Deploy Outbound NAT Gateway on Ubuntu

By | October 29, 2016

Introduction

A common network infrastructure may consist of an private network on an isolated subnet. While there may be no need for incoming connections to access the private network from the outside, there are occasions when you may need servers within the private subnet to make connections to services outside of the subnet or to the public Internet. An example may include downloading a software package, sending backup data to an external location, or applying system updates to servers on the private subnet.

A Linux gateway server with two network interfaces, or NICs, can be used to bridge two networks together. One NIC will connect to an external, or public, network while the other NIC will connect to the private subnet. IP forwarding and a NAT rule are then used to route traffic from the private subnet out to the external network.

The traffic from the internal servers will appear to be originating from the gateway IP address. Externally generated traffic will reach the gateway and have no visibility of the private subnet.

While beyond the scope of this tutorial, the gateway server firewall can be modified to restrict outbound traffic from the subnet.

Requirements

  • Ubuntu 14.10
  • One gateway server with two network interfaces
    • Public NIC: 203.0.113.110
    • Private NIC: 10.0.0.1
  • One or more nodes with one network interface
    • Private NIC: 10.0.0.2

Deploy Infrastructure

The example infrastructure will consist of a single gateway server bridging the public Internet and private subnet.

The primary network interface, eth0, of the gateway will be assigned a public IP address of 203.0.113.110 with a connection to the public Internet through LAN 1. The secondary network interface, eth1, will be assigned an IP address of 10.0.0.1 with a connection to the private network over LAN 2.

A second, internal server, named node1 will reside on the private network on LAN 2 with an IP address of 10.0.0.2. Further internal servers will follow a similar configuration as this server. Here is a diagram from the ProfitBricks Data Center Designer (DCD) of the example infrastructure.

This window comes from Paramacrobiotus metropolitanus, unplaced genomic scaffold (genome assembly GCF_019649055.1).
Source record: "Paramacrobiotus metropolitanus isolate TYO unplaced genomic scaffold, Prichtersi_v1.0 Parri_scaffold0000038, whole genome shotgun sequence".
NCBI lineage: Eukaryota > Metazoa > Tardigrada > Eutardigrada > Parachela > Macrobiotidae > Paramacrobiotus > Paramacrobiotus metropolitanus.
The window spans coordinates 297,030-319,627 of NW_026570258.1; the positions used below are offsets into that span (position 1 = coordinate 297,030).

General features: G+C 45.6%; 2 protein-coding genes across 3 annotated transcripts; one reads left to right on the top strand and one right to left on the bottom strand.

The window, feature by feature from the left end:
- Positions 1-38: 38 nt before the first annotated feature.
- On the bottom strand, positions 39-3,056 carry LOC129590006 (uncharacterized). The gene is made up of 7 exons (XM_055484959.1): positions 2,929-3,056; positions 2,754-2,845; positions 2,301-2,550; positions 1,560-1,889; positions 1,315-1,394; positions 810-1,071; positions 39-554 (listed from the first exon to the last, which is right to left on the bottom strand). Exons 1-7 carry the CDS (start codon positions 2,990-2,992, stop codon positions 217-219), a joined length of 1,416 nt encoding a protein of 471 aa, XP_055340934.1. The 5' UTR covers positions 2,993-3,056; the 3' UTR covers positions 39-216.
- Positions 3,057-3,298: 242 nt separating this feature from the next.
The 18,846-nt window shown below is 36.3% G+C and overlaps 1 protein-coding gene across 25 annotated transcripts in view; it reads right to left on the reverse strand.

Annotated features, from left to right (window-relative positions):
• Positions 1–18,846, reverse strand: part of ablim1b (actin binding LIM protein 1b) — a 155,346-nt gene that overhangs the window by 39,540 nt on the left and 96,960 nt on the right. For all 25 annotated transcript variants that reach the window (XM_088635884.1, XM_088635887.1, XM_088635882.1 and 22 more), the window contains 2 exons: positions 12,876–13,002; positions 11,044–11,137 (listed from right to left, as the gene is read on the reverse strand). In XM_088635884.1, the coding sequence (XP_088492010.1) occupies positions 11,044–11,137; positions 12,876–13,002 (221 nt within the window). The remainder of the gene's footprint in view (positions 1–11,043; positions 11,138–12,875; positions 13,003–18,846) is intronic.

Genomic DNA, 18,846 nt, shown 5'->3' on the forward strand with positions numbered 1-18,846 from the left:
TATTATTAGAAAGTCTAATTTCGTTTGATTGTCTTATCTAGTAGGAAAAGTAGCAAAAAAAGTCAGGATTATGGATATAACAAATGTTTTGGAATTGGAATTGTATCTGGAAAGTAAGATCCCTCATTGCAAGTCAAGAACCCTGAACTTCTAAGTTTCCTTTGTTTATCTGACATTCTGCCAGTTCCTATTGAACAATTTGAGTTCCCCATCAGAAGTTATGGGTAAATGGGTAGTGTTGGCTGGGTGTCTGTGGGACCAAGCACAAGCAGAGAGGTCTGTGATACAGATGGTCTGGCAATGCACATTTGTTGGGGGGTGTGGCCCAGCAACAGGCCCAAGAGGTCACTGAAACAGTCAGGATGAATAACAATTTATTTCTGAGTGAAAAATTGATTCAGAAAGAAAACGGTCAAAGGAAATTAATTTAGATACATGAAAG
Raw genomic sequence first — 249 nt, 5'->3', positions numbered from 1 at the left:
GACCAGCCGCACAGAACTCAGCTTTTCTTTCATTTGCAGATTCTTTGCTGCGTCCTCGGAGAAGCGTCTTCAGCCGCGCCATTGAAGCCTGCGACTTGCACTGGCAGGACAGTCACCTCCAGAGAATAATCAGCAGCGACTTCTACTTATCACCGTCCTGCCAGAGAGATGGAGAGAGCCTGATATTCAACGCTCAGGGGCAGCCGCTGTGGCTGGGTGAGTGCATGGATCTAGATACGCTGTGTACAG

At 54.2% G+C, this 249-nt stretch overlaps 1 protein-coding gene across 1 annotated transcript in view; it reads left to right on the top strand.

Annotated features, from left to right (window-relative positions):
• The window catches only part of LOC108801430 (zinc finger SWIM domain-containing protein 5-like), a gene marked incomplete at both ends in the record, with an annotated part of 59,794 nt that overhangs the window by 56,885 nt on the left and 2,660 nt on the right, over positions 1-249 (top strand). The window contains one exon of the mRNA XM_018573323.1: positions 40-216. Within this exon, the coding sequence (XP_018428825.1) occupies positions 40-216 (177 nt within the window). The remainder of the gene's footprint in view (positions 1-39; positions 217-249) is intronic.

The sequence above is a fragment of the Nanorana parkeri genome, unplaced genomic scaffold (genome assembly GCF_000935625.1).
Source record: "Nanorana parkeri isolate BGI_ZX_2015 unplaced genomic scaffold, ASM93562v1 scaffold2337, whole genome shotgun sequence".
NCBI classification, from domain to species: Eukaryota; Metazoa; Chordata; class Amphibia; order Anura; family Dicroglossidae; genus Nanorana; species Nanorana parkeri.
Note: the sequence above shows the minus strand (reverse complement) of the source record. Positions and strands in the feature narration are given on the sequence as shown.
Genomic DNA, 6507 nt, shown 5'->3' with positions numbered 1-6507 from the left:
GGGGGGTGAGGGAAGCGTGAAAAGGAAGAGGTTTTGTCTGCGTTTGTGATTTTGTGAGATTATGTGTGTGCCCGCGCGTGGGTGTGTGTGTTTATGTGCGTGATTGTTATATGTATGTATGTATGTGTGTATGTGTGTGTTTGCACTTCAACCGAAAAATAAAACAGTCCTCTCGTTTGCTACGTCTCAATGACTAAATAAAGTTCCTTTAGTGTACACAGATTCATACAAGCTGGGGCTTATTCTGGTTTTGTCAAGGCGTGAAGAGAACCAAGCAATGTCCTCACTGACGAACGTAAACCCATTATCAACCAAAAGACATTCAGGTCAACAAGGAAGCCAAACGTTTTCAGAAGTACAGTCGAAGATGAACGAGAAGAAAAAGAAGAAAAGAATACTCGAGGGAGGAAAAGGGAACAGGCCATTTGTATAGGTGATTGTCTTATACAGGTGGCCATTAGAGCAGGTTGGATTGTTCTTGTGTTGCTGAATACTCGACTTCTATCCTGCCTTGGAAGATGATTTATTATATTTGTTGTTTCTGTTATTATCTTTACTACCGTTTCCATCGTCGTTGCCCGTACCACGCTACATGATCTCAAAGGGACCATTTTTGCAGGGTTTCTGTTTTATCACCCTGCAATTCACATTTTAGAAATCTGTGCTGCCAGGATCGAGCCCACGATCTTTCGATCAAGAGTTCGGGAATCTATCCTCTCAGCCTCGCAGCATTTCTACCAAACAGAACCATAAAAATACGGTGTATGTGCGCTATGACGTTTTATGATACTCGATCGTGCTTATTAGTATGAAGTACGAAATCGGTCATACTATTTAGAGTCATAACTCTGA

Configure Gateway Primary NIC

By default, the ProfitBricks DCD will dynamically assign the gateway server a public IP address. This is suitable for the tutorial, however, a static public IP address can also be used.

Edit the /etc/network/interfaces file. No changes to eth0 should be necessary unless a static IP address is required. Here are the default settings.

allow-hotplug eth0 iface eth0 inet dhcp

Configure Gateway Secondary NIC

The secondary network interface will need to be assigned a private static IP address. Within the same interfaces file, modify the section for eth1 or create a new section if not present.

allow-hotplug eth1 iface eth1 inet static address 10.0.0.1 netmask 255.255.255.0

The interface will need to be taken offline and brought online for the changes to take affect.

ifdown eth1 && ifup eth1

Configure Internal Server NIC

The internal node1 server will need to be assigned a private static IP address and a gateway IP that matches the private IP address of the outbound gateway. Update eth0 in the /etc/network/interfaces file to include the static IP address, netmask, and gateway.

allow-hotplug eth0 iface eth0 inet static address 10.0.0.2 netmask 255.255.255.0 gateway 10.0.0.1

The network settings will need to be applied (or the server rebooted).

ifdown eth0 && ifup eth0

Enable IP Forwarding

The next step is to enable IPv4 packet forwarding. Edit the /etc/ufw/sysctl.conf file and uncomment the IPv4 ip_forward line.

net/ipv4/ip_forward=1

The same can be done if forwarding is necessary for IPv6 traffic.

net/ipv6/conf/default/forwarding=1

Enable NAT

Enable the firewall forward policy by changing the DEFAULT_FOWARD_POLICY value in /etc/default/ufw.

DEFAULT_FORWARD_POLICY="ACCEPT"

IP masquerading must now be enabled. Edit /etc/ufw/before.rules and add the following NAT rules at the beginning of the file. These lines should be placed before any other rules in the file and after any initial comments.

*nat :POSTROUTING ACCEPT [0:0] -A POSTROUTING -s 10.0.0.0/24 -o eth0 -j MASQUERADE COMMIT

If the firewall has not yet been enabled, then add a rule for incoming SSH access and start the firewall.

ufw allow 22/tcp
ufw enable

If the firewall is already enabled, reload the firewall.

ufw disable && ufw enable

The internal node should now be able to access the public Internet through the gateway server. This can tested by pinging an external server from node1.

ping 8.8.8.8
Сomments аrchive